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A lawsuit brought by a woman who was blinded by a retractable dog leash she bought on Amazon could have far-reaching implications for the sale of third-party items on the tech giant’s website.

The 3rd U.S. Circuit Court of Appeals in Philadelphia ruled 2-1 last week against Amazon as it reinstated a product liability lawsuit first brought by Heather Oberdorf in 2016. According to Reuters, Oberdorf sued in a federal court in Pennsylvania, saying she was blinded in one eye when a dog leash she bought snapped and recoiled, hitting her in the face.

A third-party vendor called The Furry Gang shipped the leash to Oberdorf from Nevada, but no representative of that company has been located.

Amazon has argued that it is protected under the 1996 Communications Decency Act, which, according to Inc., provides “crucial protection to online platforms that don’t directly publish content but, rather, allow users to create, publish, and share on their own.”

PREVIOUSLY: Amazon sues alleged international counterfeiting ring, escalating battle against knock-off products

But the Appeals court ruled that those protections do not apply in this case.

“Amazon’s involvement in transactions extends beyond a mere editorial function; it plays a large role in the actual sales process,” Judge Jane Richards Roth said, writing for the majority, as reported by MarketWatch. “To the extent that Oberdorf’s negligence and strict liability claims rely on Amazon’s role as an actor in the sales process, they are not barred by the CDA.”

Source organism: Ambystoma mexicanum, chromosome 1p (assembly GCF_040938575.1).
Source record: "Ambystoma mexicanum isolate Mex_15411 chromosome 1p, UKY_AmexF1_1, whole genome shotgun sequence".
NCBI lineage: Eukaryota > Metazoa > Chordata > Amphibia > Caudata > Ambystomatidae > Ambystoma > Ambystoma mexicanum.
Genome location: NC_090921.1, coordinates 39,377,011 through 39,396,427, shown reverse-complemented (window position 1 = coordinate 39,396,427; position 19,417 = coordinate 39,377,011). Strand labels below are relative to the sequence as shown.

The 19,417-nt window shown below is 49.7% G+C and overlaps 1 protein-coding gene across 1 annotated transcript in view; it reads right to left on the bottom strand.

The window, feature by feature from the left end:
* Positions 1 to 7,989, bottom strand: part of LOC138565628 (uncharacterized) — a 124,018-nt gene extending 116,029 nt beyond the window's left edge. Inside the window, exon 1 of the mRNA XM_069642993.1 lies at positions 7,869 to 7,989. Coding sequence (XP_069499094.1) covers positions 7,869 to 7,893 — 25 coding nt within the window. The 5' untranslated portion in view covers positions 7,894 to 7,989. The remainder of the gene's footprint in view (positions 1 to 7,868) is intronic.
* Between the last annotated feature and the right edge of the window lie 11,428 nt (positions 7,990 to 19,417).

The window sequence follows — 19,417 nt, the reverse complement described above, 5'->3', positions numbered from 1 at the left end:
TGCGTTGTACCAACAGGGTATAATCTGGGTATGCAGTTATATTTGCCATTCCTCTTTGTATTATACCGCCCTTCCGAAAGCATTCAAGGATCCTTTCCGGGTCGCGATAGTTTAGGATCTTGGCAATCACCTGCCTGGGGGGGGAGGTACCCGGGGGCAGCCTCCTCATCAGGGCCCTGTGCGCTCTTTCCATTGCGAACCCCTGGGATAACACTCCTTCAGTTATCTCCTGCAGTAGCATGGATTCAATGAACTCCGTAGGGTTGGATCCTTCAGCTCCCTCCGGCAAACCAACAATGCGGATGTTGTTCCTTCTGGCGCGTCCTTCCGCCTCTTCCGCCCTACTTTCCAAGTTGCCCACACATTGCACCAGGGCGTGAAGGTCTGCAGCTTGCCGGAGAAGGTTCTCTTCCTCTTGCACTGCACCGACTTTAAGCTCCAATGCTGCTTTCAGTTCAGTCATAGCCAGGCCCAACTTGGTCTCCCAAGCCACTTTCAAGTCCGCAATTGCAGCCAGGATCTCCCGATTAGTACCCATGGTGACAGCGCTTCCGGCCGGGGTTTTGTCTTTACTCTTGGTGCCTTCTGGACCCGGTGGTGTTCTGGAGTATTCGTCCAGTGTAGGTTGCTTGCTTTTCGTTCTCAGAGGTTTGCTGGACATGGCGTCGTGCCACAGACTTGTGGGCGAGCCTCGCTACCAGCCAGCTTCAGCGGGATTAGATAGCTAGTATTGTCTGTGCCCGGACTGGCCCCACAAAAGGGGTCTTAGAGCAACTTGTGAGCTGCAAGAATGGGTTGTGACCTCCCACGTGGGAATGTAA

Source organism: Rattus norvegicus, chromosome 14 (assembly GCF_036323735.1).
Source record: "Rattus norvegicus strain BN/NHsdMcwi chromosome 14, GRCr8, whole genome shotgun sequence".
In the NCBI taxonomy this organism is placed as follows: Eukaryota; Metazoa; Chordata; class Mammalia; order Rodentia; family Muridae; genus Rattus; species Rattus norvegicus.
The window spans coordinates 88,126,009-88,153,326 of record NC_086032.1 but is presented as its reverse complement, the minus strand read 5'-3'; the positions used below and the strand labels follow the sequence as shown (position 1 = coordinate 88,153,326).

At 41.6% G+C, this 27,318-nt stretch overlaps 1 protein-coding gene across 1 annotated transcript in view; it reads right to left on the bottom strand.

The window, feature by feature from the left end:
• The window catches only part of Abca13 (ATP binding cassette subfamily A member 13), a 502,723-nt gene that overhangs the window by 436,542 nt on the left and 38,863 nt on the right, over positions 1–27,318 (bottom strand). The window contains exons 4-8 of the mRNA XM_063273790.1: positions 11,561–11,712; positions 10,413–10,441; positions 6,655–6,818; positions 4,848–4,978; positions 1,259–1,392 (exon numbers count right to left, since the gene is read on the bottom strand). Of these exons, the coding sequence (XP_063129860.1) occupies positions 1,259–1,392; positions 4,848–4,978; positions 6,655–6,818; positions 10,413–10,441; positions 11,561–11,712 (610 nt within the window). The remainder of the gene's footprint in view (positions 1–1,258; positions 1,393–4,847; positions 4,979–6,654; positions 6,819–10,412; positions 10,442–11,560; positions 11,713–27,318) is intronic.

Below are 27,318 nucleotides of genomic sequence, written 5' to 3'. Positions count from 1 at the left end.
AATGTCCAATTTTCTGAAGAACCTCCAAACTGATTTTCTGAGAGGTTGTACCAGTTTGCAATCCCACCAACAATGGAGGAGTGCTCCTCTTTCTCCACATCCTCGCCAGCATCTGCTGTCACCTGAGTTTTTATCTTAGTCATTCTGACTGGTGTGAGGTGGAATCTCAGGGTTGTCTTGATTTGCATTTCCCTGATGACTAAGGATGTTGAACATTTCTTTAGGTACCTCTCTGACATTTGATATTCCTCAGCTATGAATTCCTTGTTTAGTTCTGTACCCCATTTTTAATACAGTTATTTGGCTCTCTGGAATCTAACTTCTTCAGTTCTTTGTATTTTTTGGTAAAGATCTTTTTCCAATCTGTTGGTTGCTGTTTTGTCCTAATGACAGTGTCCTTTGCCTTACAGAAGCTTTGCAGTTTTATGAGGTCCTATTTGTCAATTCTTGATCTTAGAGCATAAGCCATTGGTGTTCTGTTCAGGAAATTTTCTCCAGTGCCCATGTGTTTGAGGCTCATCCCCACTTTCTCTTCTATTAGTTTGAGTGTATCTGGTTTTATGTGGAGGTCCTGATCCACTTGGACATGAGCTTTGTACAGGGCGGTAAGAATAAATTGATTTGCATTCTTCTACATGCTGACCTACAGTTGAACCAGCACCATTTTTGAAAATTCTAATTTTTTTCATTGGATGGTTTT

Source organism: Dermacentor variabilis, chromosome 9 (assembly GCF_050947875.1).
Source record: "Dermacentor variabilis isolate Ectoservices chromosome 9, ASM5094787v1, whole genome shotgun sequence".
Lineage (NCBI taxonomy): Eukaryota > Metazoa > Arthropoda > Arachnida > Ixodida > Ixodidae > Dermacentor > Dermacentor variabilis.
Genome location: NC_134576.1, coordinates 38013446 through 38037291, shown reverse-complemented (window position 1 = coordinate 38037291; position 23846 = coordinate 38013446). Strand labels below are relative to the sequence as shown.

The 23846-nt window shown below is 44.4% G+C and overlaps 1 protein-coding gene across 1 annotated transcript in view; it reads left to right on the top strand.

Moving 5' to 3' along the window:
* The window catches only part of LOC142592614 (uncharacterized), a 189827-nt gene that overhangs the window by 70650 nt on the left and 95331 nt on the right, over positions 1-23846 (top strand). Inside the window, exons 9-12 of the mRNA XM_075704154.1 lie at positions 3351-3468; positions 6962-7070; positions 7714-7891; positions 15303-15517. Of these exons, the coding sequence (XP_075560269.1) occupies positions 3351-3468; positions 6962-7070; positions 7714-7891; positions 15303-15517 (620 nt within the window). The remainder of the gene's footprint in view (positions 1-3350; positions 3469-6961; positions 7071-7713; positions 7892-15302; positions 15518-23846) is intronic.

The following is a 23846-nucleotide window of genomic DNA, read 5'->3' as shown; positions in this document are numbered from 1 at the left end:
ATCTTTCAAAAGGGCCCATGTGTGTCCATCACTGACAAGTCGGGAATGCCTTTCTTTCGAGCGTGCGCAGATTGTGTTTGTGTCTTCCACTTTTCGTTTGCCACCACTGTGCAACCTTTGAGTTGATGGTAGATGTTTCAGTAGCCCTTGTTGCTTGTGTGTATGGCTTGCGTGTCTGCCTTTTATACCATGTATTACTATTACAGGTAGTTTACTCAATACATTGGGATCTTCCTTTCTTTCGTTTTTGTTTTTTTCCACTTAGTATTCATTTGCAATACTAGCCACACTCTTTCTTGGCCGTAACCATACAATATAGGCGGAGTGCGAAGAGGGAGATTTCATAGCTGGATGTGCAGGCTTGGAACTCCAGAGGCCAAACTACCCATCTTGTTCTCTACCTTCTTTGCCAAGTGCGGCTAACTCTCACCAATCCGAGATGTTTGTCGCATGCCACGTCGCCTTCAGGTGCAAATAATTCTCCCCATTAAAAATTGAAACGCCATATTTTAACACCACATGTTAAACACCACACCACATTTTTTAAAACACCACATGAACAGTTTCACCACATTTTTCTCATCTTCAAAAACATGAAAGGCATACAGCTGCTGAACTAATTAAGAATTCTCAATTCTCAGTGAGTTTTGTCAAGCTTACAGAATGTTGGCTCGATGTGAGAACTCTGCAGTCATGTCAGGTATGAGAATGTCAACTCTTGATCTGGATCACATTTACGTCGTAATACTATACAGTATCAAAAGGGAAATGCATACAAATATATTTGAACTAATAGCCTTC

More than half of Amazon’s total unit sales come from third-party sellers. Inc.’s Jason Aten said the ruling could mean the company “is on the hook in a big way for defective or counterfeit products sold through its marketplace, even though it didn’t sell them.” That distinction could lead to a dramatic change in terms of the seller’s agreement, Aten wrote.

Amazon earned $11.1 billion in revenue from services it provided to third-party sellers for the first quarter of 2019. Oberdorf’s attorney David Wilk said if his client’s case is successful, it could greatly impact Amazon’s business model.

“They cannot just say, ‘Hey we’re not responsible for what’s on our website,’” Wilk said in MarketWatch.

Amazon declined to comment when contacted by GeekWire.

On a related note, Amazon is getting aggressive with how it policies its third-party platform against counterfeiters. A recent report from The New York Times described widespread counterfeiting problems in the company’s online bookstore.

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